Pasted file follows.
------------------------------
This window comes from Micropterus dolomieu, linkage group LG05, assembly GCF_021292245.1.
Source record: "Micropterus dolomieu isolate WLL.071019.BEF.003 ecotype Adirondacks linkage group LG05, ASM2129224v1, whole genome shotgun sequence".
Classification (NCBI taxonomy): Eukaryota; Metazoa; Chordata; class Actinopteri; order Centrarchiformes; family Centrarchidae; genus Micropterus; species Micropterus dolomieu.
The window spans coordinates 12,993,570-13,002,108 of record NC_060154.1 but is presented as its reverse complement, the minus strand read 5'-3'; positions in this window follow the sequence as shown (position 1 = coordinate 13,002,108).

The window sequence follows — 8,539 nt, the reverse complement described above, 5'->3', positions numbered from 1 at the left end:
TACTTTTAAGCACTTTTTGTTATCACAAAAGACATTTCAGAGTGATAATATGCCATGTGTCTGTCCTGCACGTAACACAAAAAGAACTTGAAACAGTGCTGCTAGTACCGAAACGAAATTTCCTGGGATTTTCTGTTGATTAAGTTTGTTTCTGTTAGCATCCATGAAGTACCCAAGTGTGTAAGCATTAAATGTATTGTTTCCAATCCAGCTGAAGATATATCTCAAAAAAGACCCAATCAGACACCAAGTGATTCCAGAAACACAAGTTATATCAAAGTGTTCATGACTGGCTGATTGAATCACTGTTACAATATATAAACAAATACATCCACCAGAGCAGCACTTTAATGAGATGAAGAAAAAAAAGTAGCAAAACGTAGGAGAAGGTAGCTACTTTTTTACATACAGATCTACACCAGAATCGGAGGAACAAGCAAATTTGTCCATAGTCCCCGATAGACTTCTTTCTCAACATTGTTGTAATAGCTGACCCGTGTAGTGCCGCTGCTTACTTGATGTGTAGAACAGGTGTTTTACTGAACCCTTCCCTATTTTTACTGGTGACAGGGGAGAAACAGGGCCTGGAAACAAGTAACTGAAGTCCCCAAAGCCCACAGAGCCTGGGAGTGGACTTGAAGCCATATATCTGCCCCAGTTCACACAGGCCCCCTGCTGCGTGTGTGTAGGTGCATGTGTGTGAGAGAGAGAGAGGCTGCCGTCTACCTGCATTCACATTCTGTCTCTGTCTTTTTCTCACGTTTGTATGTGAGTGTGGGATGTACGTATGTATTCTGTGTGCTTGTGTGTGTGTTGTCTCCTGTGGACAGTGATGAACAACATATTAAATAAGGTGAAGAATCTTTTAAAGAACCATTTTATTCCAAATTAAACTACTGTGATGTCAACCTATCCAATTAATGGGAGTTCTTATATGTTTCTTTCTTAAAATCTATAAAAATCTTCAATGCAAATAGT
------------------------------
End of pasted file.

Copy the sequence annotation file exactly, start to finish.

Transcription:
This window comes from Micropterus dolomieu, linkage group LG05, assembly GCF_021292245.1.
Source record: "Micropterus dolomieu isolate WLL.071019.BEF.003 ecotype Adirondacks linkage group LG05, ASM2129224v1, whole genome shotgun sequence".
Classification (NCBI taxonomy): Eukaryota; Metazoa; Chordata; class Actinopteri; order Centrarchiformes; family Centrarchidae; genus Micropterus; species Micropterus dolomieu.
The window spans coordinates 12,993,570-13,002,108 of record NC_060154.1 but is presented as its reverse complement, the minus strand read 5'-3'; positions in this window follow the sequence as shown (position 1 = coordinate 13,002,108).

The window sequence follows — 8,539 nt, the reverse complement described above, 5'->3', positions numbered from 1 at the left end:
TACTTTTAAGCACTTTTTGTTATCACAAAAGACATTTCAGAGTGATAATATGCCATGTGTCTGTCCTGCACGTAACACAAAAAGAACTTGAAACAGTGCTGCTAGTACCGAAACGAAATTTCCTGGGATTTTCTGTTGATTAAGTTTGTTTCTGTTAGCATCCATGAAGTACCCAAGTGTGTAAGCATTAAATGTATTGTTTCCAATCCAGCTGAAGATATATCTCAAAAAAGACCCAATCAGACACCAAGTGATTCCAGAAACACAAGTTATATCAAAGTGTTCATGACTGGCTGATTGAATCACTGTTACAATATATAAACAAATACATCCACCAGAGCAGCACTTTAATGAGATGAAGAAAAAAAAGTAGCAAAACGTAGGAGAAGGTAGCTACTTTTTTACATACAGATCTACACCAGAATCGGAGGAACAAGCAAATTTGTCCATAGTCCCCGATAGACTTCTTTCTCAACATTGTTGTAATAGCTGACCCGTGTAGTGCCGCTGCTTACTTGATGTGTAGAACAGGTGTTTTACTGAACCCTTCCCTATTTTTACTGGTGACAGGGGAGAAACAGGGCCTGGAAACAAGTAACTGAAGTCCCCAAAGCCCACAGAGCCTGGGAGTGGACTTGAAGCCATATATCTGCCCCAGTTCACACAGGCCCCCTGCTGCGTGTGTGTAGGTGCATGTGTGTGAGAGAGAGAGAGGCTGCCGTCTACCTGCATTCACATTCTGTCTCTGTCTTTTTCTCACGTTTGTATGTGAGTGTGGGATGTACGTATGTATTCTGTGTGCTTGTGTGTGTGTTGTCTCCTGTGGACAGTGATGAACAACATATTAAATAAGGTGAAGAATCTTTTAAAGAACCATTTTATTCCAAATTAAACTACTGTGATGTCAACCTATCCAATTAATGGGAGTTCTTATATGTTTCTTTCTTAAAATCTATAAAAATCTTCAATGCAAATAGT